Sublingual isosorbide dinitrate-stimulated tilt test for diagnosis of vasovagal syncope in children and adolescents.Pediatr Cardiol. 2003 May-Jun; 24(3):270-3.PC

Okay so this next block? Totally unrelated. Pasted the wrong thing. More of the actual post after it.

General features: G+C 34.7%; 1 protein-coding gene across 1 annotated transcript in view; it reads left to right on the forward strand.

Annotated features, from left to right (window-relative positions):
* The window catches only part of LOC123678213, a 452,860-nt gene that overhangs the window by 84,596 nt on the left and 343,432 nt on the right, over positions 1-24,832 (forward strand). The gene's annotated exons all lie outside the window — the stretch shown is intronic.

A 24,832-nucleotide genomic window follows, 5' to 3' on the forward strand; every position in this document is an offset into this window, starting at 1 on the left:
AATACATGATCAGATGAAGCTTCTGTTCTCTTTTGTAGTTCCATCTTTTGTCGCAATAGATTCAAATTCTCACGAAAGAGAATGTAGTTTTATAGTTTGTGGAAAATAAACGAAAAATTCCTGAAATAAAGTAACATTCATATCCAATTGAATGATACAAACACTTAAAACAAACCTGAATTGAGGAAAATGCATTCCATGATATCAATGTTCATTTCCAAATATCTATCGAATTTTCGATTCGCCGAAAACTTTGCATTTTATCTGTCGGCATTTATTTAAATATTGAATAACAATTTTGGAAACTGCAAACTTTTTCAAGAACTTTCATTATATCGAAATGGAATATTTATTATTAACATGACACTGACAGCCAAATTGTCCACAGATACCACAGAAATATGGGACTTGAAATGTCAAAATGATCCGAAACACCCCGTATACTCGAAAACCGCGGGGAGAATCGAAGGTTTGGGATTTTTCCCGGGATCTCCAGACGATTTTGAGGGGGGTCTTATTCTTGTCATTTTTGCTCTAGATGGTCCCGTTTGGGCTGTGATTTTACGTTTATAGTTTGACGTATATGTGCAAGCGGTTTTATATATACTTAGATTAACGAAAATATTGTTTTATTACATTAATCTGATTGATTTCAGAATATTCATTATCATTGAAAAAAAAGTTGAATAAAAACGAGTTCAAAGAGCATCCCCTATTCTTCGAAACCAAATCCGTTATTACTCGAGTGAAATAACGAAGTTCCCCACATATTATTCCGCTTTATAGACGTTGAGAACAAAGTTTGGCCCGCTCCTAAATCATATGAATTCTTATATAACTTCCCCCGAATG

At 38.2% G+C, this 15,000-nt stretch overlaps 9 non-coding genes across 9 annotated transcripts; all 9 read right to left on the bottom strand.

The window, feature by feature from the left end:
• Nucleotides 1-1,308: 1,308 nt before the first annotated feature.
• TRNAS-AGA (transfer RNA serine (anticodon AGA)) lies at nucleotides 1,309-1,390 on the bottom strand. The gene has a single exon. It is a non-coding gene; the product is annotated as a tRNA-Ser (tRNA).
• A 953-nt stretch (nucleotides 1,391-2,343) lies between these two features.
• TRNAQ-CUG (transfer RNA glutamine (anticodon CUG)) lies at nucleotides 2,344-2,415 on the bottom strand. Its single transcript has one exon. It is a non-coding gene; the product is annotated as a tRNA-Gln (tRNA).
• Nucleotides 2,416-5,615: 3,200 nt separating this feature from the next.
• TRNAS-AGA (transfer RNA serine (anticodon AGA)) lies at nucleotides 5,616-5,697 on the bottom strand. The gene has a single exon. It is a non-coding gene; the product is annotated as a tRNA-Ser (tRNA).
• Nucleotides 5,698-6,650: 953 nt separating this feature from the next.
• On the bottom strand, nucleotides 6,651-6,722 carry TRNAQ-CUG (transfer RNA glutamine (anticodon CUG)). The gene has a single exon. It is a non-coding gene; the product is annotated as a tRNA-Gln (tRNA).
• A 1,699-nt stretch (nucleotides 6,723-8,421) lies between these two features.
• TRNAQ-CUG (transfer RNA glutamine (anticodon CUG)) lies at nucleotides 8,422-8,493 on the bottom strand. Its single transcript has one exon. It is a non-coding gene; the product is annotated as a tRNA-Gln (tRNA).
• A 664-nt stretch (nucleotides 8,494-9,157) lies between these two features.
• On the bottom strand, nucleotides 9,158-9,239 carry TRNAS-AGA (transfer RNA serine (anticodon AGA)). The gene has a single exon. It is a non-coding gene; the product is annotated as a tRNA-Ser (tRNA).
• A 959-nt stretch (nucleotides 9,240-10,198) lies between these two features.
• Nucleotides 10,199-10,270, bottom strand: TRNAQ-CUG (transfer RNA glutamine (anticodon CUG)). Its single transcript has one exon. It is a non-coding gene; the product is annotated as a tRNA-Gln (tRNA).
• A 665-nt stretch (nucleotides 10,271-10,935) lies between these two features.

Vasovagal syncope is the most likely cause of syncope in the young. Head-up tilt-table test (HUT) provides the ability to provoke vasovagal syncope under controlled laboratory settings. In adult populations, pharmacologic stimulation with intravenous/sublingual isosorbide dinitrate (ISDN) has been shown to be an alternative to isoproterenol for increasing the diagnostic yield of HUT. In this study, 40 patients aged 9-18 years with unexplained syncope and 12 healthy age-matched children were evaluated by HUT to 70 degrees for 45 minutes. If tilting alone did not induce symptoms (syncope and presyncope), 0.1 mg/kg ISDN was given while the patient lay supine. After 5 min, the table was tilted to 70 degrees for 15 min or until the symptoms occurred. The control group consisted of 12 healthy age-matched children studied in a similar manner. Six patients (15%) had a positive basal tilt test. Twenty-five patients (62.5%) lost consciousness following ISDN administration. In the control group, nobody had a syncopal episode during the basal tilt test. However, ISDN administration resulted in 1 positive response (8.3%). The sensitivity of the test was 77.5% and its specificity was 91.6%. It is concluded that sublingual nitroglycerin HUT is suitable for routine clinical practice in children and adolescents with unexplained syncope.